Unbeknownst to most people, about half of San Diego’s recycled material is sent across the ocean to China. Now, that’s a problem. China no longer wants all of it. Unless city officials can quickly figure out another way to recycle material, some recyclables could end up in landfills. In recent months, China imposed new restrictions […]
A federal judge struck down a local ban prohibiting companies from transporting coal though an Oakland, California, export terminal that U.S. miners see as a key link to overseas markets. The ban enacted by the city in 2014 violates a development agreement, U.S. District Judge Vince Chhabria said Tuesday in a 37-page ruling. As demand […]
House Republicans are brawling over immigration again, and it could scuttle their farm bill. Most of the public debate focuses on the so-called Dreamers. But another big problem receiving less media attention is that the immigration restrictionists are detached from the reality of the American farm economy and a worker shortage that’s driving food production […]
The U.S. trade gap narrowed sharply in March, partly reversing a widening in the deficit that followed hurricane-related disruptions late last summer. The international-trade deficit in goods and services shrank 15.2% from a month earlier to a seasonally adjusted $48.96 billion in March, the Commerce Department said Thursday. Economists surveyed by The Wall Street Journal […]
The U.S. generates more recyclable waste than any other country. China is the top customer for that scrap. China bought two-thirds of the used paper and half the scrap aluminum that the U.S. sold overseas last year, according to the Institute of Scrap Recycling Industries Inc., part of an overall haul of 13 million metric […]
Total net energy imports to the United States fell to 7.3 quadrillion British thermal units (quads) in 2017, a 35% decrease from 2016 and the lowest level since 1982, when both gross imports and gross exports were much lower. Gross energy imports have been generally decreasing from a high of 34.7 quads in 2007; however, […]
The U.S. trade position worsened in February, raising the stakes in the Trump administration’s intensifying effort to narrow the gap between what the U.S. imports and what it sells abroad. The trade deficit in goods and services rose to $57.6 billion in February, the Commerce Department said Thursday, the sixth straight monthly increase and the […]
Some of Trump’s actions, notably the proposed tariffs, may be crude and even wrong-headed but other moves, notably focus on China’s buying of American technology assets, expose the fundamental weakness of the neoliberal trade regime. Trump’s policy agenda would never have risen if neoliberalism was able to improve the lives of the vast majority of […]
China’s exports surged unexpectedly in February, further widening its global trade surplus at a time when the Trump administration has put a special focus on the U.S. trade deficit with Beijing. Chinese exports jumped 44.5% in February from a year earlier, the General Administration of Customs said Thursday. Economists polled by The Wall Street Journal […]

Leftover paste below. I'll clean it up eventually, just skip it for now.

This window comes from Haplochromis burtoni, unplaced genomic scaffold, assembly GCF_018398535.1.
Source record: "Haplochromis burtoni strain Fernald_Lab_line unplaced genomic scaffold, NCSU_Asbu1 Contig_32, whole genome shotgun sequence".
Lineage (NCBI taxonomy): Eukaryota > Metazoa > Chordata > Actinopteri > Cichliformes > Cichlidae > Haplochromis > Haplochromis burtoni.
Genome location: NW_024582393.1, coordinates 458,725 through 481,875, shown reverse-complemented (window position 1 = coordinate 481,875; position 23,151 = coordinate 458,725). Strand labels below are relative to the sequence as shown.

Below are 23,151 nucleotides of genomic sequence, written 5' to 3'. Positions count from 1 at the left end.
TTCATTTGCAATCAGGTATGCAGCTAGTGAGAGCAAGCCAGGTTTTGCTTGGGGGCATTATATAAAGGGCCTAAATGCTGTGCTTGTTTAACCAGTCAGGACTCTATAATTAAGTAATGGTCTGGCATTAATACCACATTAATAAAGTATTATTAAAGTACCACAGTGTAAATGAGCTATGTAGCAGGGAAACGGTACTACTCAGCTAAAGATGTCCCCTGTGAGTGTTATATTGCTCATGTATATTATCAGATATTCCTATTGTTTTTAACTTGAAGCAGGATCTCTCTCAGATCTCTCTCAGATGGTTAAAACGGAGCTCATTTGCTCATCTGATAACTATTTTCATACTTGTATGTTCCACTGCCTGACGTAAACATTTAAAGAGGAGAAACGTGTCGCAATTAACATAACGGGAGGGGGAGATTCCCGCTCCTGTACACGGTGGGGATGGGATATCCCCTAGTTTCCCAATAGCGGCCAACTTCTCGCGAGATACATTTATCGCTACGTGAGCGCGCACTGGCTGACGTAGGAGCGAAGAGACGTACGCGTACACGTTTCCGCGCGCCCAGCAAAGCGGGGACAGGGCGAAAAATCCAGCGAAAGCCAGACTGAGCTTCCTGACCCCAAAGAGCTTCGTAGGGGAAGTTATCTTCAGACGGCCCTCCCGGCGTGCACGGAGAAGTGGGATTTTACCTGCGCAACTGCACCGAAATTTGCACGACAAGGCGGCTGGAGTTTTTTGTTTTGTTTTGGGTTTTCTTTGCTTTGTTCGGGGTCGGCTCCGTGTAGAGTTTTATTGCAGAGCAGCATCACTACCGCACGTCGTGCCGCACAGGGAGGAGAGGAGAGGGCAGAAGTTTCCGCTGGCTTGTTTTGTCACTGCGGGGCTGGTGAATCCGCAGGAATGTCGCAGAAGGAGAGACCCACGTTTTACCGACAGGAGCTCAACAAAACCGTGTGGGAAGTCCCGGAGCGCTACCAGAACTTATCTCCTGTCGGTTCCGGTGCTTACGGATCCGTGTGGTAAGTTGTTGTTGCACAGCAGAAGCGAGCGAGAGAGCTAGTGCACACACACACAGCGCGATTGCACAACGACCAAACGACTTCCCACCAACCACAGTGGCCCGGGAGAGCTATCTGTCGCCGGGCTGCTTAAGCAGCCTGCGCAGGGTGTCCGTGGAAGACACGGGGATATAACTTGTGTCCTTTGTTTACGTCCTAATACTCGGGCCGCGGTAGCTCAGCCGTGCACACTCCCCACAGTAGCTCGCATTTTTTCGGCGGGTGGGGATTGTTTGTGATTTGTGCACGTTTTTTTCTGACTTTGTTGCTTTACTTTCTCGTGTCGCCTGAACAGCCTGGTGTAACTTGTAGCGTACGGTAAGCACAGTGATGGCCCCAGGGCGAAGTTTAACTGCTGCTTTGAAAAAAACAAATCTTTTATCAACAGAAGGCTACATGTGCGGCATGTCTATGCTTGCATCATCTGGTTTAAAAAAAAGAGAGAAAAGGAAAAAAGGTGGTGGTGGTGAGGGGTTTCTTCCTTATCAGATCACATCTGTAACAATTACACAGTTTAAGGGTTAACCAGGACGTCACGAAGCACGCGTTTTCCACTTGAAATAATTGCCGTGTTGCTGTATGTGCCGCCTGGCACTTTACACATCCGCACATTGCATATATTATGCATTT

Coming off a strong 2017, California’s merchandise export trade maintained momentum rolling into 2018. Golden State businesses shipped merchandise valued at $13.7 billion in January, up from 3.2 percent $13.27 billion at the start of 2017, according to Beacon Economics’ analysis of U.S. trade statistics released by the U.S. Census Bureau.
The trade deficit widened further in early 2018, a deteriorating backdrop to President Donald Trump’s ramped-up efforts to close the gap with the help of tariffs. The U.S. trade gap in goods and services expanded 5.0% from the prior month to a seasonally adjusted $56.60 billion in January, the Commerce Department said Wednesday. It was […]
There is a world-wide race to lock up the supply chain for cobalt, which will likely be in even greater demand as electric-car production rises. So far, China is way ahead. Chinese imports of cobalt from Congo, the world’s biggest producer of cobalt, totaled $1.2 billion in the first nine months of 2017, compared with […]
The logistics of Christmas morning are immensely complex and immensely important to California, which for decades has been the primary portal for the goods that Asia exports in huge quantities to America.
That’s especially true in Southern California, whose twin ports of Los Angeles and Long Beach have become vital economic powerhouses since the virtual collapse of the region’s aerospace industry in the 1990s.
California’s export trade dipped in October, according to a Beacon Economics’ analysis of U.S. trade statistics by the U.S. Census Bureau.
Foreign shipments by California businesses totaled $14.82 billion for the month, a nominal 2.6 percent decline from the $15.21 billion recorded in October 2016.
The state’s exports of manufactured goods fell 4.6 percent to $8.87 billion from $9.30 billion one year earlier. Exports of non-manufactured goods (chiefly agricultural products and raw materials) ebbed slightly by 0.4 percent to $2.31 billion from $2.32 billion. Re-exports, meanwhile, rose by 1.7 percent to $3.65 billion from $3.59 billion.
Port officials said the plan seeks to accelerate pollution reductions while remaining sensitive to the economic effects of transforming the complex, which handles about 40% of U.S. imports and support hundreds of thousands of jobs across Southern California. Though the volume of shipments moving through the L.A.-Long Beach ports has tripled since the mid-1990s, they face increasing competition from East and Gulf Coast ports, which have less stringent environmental mandates.
By adopting the plan, the ports are expecting businesses and taxpayers to foot the bill. They are also sending a signal to manufacturers that there will be demand for cleaner trucks and freight-moving equipment, and, eventually, models with no tailpipe emissions.